Gayle Gonsalves Guest Blogs about Character and the Imagination

I’ve never met Gayle Gonsalves but I’ve enjoyed her writing on the pages of In the Black: New African Canadian Literature and So the Nailhead Bend, So the Story End – the anthology of new Antiguan and Barbudan writing. When Best of Books manager Barbara Arrindell contacted me to let me know that Gayle had a book out, Painting Pictures, and an Antigua launch planned for late June (actually July 5th, 6:30 p.m. at the Best of Books), I promptly offered to add the information to the Wadadli Pen blog and to feature a guest blog with her here on my personal writing site. Gayle blogs about the assumptions people make about her writing and how far off the mark they are in this post on character and the imagination.

Gayle Gonsalves.

Gayle Gonsalves.

by Gayle Gonsalves

After Painting Pictures and Other Stories 51Gjsm2PZbL._SL500_AA300_ (2)was published, I was surprised by the number of people who wondered if the book was autobiographical. While having dinner with one person, her voice rose in excitement as she exclaimed, “I didn’t know that you had an aunt who paints!”

“I don’t,” was my shocked reply.

She picks up the book and looks at me very seriously, “Do you mean you made all of this up?”

This wasn’t the first time someone asked me this question. Many of my close friends were looking for incidents and people from my past and present – trying to place them within the context of a story.

“Are you sure that it wasn’t …”

“I swore that you were talking about…”

And I’d always shake my head.

If I had lived my life like all the eight stories in the anthology, I’d be a person with a very varied past.

I’ve never created any story from an incident in my life; all my stories come from my imagination. Each story and character is fictional. Early in my writing career, I got stuck on a story because I was creating a character from someone I knew who had very unique traits that I thought would work well in a story. This was one writing lesson that no class could teach me because I discovered that paper and life are two different mediums. What works well in a social setting, doesn’t necessarily translate into a good story.  I remember being stuck and getting further stuck because I was trying to be true to someone’s flesh and blood. My character didn’t evolve, the story stagnated and I just stared at the words because it was as if this story had lost its way. I was desperately trying to carve the story to fit someone and it wasn’t working. I laboured at my desk for hours, writing and rewriting that story, hoping that the plot would come together, but it didn’t. Eventually, I recognized the problem was with the character, I was trying to make that character reflect a real life person.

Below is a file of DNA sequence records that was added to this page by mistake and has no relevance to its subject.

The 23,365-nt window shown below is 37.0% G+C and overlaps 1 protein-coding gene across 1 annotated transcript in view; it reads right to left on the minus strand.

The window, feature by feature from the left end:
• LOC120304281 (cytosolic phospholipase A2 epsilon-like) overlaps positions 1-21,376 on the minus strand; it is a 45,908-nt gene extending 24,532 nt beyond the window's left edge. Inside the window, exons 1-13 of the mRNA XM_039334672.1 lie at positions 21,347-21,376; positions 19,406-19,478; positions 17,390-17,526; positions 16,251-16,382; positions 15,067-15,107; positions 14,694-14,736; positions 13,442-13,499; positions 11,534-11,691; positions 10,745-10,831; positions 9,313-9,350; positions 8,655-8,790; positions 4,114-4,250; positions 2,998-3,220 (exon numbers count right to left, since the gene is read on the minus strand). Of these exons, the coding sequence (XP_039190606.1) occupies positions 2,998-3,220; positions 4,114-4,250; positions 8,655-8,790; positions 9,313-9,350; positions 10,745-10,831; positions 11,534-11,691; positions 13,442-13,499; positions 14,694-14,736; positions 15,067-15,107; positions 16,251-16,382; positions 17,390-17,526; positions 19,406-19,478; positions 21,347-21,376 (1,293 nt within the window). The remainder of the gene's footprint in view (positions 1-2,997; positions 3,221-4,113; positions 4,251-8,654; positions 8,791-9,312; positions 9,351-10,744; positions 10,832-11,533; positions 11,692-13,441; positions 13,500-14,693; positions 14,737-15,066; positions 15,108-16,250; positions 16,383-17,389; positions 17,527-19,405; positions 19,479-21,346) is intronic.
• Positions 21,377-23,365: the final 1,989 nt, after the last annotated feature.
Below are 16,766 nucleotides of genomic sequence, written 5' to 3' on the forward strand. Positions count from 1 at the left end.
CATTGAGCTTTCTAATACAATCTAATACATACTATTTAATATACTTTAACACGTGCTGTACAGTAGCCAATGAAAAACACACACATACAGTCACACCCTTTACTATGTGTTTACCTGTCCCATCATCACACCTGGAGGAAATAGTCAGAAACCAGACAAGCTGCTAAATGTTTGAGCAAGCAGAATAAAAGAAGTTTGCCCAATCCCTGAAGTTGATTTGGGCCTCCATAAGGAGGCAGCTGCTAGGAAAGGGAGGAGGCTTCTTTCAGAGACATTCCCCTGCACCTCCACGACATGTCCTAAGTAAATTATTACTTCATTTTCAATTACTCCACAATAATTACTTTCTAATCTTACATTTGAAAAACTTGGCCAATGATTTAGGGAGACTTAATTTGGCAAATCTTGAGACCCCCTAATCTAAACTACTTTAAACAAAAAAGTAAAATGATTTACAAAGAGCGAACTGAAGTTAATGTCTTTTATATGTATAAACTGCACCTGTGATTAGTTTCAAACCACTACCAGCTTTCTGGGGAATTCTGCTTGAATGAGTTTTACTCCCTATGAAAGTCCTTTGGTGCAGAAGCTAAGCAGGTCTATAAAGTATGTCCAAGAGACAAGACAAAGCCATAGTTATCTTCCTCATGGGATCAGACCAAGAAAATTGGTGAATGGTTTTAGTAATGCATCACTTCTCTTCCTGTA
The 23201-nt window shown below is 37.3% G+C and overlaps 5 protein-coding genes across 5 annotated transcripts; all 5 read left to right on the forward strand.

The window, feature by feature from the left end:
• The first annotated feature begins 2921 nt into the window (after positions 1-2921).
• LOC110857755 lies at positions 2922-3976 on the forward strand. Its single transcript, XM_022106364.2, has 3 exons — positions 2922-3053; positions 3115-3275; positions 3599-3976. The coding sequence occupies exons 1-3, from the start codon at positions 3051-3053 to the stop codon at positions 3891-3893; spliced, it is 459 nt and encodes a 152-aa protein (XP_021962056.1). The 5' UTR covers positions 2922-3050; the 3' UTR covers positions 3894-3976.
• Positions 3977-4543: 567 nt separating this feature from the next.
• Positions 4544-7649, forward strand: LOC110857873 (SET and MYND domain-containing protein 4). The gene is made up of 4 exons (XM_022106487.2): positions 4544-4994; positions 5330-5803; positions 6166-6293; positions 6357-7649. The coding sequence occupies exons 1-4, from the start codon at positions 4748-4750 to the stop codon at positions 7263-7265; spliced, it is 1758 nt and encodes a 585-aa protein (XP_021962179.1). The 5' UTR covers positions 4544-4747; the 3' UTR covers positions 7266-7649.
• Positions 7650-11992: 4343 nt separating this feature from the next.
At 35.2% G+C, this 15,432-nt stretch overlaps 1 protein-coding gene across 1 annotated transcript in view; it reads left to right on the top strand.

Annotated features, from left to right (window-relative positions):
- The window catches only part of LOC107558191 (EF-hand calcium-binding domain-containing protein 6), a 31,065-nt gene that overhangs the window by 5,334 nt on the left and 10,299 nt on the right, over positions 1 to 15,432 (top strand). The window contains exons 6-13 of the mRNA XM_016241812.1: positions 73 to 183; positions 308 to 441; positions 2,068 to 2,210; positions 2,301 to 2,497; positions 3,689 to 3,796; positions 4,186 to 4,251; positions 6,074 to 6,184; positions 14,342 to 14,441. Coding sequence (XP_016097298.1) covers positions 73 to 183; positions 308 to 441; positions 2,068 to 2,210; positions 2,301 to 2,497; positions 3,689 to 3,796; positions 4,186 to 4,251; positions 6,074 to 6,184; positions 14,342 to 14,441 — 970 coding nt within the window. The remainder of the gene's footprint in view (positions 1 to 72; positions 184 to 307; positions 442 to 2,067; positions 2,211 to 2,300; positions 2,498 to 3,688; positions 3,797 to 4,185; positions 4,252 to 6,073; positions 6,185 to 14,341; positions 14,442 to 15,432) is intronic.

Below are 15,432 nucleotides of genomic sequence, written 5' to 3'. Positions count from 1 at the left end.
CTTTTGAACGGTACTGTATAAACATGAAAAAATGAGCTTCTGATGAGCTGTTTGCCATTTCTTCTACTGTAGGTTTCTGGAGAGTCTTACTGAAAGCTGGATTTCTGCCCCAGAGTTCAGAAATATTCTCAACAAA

Finally, in a fit of despair, I changed the name and everything about the character, and created something from my imagination; the words and plot came together. This lesson stayed with me and I never again associated a character with someone – I learnt that I needed a fictional character whose nuances and language could breathe life into my story.

After that, I created characters who were appropriate for the story, who could push the plot forth. Even the few times when I write poetry, I find myself vying away from the experience I want to put on paper, and creating drama that’s far from the initial emotional turmoil.

In the writing workshops that I’ve attended, the writers and I agonized  over characters, writer’s blocks and trying to make a story readable. But everyone came with fresh ideas and the determination to create something new. To be honest, it’s was amazing how many creative stories were out there waiting to be told. No one was writing anything autobiographical – we were always using our imagination and words to write stories.

As I look at my first book, it does reveal that I’ve lived in two countries, but other than that, it’s all fiction. I’ve come to accept that there will always be someone wondering if I based these stories on incidents from my life. But, more than anything else, these words are evidence that I nurtured my  imagination through hours of dedication to this art form. Even I’m awed by the power of the imagination and its ability to create something from nothing. And this reminds me that the world becomes a better place because of our imagination.

 

Read more about Gayle and her books.

 

3 thoughts on “Gayle Gonsalves Guest Blogs about Character and the Imagination

  1. Pingback: Author Spotlight: Gayle Gonsalves | Wadadli Pen

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